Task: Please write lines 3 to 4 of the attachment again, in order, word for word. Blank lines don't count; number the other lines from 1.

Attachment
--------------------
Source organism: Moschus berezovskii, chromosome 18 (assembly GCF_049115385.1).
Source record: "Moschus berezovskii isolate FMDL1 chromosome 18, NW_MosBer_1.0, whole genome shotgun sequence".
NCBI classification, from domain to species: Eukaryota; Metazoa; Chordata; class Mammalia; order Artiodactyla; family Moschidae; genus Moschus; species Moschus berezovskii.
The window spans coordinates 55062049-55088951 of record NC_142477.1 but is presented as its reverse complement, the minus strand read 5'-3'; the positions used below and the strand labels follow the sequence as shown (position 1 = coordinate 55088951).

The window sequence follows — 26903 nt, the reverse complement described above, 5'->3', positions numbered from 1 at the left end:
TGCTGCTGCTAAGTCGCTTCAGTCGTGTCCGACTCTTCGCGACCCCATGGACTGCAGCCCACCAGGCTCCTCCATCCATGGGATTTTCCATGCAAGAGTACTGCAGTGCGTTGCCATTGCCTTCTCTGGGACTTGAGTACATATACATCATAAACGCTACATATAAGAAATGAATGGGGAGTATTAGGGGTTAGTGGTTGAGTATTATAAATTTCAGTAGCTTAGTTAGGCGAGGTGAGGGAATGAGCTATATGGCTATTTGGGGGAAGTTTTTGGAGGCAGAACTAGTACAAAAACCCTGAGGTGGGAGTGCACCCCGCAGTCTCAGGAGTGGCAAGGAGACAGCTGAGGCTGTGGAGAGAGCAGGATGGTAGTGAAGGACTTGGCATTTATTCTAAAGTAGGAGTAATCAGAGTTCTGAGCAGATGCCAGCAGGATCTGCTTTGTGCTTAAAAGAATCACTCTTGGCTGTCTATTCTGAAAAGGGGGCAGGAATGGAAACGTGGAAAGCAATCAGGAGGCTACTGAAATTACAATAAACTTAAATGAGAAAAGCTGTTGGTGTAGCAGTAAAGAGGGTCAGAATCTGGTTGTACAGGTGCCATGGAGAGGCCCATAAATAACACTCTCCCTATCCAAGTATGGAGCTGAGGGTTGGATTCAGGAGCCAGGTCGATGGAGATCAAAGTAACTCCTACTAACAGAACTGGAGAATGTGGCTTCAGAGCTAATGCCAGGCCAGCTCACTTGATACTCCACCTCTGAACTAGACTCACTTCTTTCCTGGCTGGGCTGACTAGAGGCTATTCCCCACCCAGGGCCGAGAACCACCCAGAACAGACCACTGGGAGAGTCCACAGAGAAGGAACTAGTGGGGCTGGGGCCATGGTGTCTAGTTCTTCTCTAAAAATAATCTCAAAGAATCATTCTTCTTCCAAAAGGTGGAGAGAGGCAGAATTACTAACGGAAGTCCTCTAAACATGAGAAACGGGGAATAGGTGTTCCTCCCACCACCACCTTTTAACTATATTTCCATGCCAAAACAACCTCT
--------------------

NCBI classification, from domain to species: Eukaryota; Metazoa; Chordata; class Mammalia; order Artiodactyla; family Moschidae; genus Moschus; species Moschus berezovskii.
The window spans coordinates 55062049-55088951 of record NC_142477.1 but is presented as its reverse complement, the minus strand read 5'-3'; the positions used below and the strand labels follow the sequence as shown (position 1 = coordinate 55088951).